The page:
Shellshock Bash Vulnerability: Information and Fix

Unix/Linux/Mac OSX Bash Vulnerability ("Shellshock")

Last updated 10/09/2014 12:00 PM

General Information and Background:

Very brief introduction to Bash

Bash is a Unix shell that runs on a huge number of computers worldwide, and is the default for most of the popular Linux releases. As you've no doubt heard, a major security vulnerability was discovered in this shell on September 24th 2014. The initial vulnerability was discovered and quickly patched on 9/24. However, it was then discovered that the initial patch was incomplete and an additional patch was released on 9/26 that (theoretically) is a complete fix for the issue.

Since the majority of UCD Physics Faculty, Grad Students, Postdocs, etc, use some form of Linux or Mac OSX, it is critical that you ensure your system is secure. The majority of Physics Staff use Windows, so this issue applies much less to those computers, except for very specific cases (continue reading...)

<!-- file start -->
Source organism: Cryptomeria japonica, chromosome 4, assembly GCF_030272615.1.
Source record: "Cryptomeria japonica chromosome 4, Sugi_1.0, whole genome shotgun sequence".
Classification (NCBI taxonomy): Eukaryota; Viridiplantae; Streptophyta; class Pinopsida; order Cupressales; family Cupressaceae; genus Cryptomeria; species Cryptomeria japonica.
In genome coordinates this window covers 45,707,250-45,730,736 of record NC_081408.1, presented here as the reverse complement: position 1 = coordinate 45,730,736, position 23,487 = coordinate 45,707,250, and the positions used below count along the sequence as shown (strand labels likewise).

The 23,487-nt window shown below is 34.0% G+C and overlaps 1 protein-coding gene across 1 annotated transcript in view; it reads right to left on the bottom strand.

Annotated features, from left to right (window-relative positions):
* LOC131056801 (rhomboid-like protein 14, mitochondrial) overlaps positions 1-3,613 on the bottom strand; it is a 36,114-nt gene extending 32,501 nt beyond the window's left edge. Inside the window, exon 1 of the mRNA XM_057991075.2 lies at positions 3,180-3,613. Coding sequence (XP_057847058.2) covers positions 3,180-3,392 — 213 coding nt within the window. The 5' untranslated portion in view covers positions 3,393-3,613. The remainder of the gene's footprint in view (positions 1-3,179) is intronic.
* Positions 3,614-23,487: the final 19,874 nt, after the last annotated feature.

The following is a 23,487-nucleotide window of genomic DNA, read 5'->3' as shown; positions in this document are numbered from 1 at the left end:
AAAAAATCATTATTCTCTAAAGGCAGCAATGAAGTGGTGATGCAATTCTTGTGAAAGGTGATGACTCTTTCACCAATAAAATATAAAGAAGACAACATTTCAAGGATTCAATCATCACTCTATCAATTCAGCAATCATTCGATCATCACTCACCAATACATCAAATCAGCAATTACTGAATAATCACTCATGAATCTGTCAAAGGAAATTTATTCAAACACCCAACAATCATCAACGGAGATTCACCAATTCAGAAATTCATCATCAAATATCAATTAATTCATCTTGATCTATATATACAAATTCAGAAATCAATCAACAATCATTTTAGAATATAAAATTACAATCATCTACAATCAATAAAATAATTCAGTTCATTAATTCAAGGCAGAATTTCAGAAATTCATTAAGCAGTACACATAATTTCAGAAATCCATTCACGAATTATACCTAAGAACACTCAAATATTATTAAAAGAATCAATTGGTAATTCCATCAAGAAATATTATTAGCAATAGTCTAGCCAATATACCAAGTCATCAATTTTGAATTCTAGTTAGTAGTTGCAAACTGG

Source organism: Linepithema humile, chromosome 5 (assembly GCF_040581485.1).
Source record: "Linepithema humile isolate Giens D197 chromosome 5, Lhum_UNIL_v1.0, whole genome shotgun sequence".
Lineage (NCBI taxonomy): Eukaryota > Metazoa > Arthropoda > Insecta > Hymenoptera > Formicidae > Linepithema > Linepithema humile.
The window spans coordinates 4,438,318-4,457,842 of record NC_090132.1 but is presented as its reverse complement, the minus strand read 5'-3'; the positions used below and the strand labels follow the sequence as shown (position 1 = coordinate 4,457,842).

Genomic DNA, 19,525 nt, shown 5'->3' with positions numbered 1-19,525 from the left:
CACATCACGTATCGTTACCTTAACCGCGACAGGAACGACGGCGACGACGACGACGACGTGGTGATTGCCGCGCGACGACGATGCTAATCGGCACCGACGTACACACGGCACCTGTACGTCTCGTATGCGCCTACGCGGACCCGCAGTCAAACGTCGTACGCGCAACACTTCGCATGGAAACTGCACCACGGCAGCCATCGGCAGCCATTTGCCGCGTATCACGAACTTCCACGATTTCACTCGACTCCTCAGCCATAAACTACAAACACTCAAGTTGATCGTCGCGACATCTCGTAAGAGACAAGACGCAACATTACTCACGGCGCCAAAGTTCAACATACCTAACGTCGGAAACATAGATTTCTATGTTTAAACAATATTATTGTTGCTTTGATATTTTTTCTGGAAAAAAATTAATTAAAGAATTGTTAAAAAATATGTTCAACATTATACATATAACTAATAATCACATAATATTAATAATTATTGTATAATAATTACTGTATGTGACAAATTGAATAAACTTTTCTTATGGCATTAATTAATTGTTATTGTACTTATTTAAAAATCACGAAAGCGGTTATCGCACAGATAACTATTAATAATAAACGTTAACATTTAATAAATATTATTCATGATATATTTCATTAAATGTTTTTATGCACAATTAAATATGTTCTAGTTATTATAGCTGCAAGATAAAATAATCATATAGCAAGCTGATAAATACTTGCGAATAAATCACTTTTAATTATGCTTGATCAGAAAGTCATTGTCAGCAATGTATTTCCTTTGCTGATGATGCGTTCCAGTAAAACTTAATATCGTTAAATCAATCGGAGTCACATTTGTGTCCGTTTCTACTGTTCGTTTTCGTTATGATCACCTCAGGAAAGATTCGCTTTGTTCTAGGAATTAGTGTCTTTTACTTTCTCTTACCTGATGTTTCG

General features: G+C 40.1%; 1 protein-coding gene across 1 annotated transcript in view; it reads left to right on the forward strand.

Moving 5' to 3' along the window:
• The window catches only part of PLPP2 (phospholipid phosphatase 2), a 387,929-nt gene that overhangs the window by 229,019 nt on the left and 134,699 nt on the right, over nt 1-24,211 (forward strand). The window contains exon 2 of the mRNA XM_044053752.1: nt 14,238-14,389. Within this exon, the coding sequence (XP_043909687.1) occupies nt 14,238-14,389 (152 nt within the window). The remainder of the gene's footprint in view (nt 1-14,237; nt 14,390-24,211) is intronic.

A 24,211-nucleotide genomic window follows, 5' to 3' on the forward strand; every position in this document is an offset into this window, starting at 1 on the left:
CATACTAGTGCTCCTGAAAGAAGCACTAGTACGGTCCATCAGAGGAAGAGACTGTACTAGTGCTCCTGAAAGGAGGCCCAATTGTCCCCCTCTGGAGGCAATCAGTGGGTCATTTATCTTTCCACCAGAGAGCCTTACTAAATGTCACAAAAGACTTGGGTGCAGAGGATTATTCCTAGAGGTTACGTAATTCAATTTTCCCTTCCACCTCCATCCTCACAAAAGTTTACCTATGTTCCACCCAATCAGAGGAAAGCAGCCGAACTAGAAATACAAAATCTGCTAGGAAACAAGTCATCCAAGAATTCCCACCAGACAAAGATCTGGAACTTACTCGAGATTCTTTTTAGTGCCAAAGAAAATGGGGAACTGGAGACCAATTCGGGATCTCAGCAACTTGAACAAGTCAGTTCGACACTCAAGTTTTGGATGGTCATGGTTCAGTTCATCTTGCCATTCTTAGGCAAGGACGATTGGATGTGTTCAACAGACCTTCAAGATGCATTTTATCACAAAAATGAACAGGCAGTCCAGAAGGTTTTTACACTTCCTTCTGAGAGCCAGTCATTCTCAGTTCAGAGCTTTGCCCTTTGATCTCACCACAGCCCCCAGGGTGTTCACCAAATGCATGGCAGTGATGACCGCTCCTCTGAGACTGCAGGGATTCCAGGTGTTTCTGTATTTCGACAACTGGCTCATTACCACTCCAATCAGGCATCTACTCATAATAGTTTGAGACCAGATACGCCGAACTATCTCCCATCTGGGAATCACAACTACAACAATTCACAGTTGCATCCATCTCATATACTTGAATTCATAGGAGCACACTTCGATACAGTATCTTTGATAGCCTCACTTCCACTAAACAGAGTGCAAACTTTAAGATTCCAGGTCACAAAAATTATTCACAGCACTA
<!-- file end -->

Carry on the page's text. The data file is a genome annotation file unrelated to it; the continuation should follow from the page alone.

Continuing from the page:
NOTE: The Physics IT Team is actively patching all major Physics servers and systems. As of 9/29/2014, all critical Physics servers have been patched, and the majority of total systems has been patched. We are actively scanning for any remaining unpatched systems (there are a lot of systems in Physics...). Please contact Physics IT at if you need help patching your system(s), if you're a Faculty member, Postdoc, Grad Student, or are in any way affiliated with Physics. This especially applies to Faculty members who have purchased their systems that Physics IT may not be fully apprised of. In any case, if you're not sure, or want us to test your system's security, email us at, call us at (530)752-4923, or come to the IT Office in room 536 during business hours.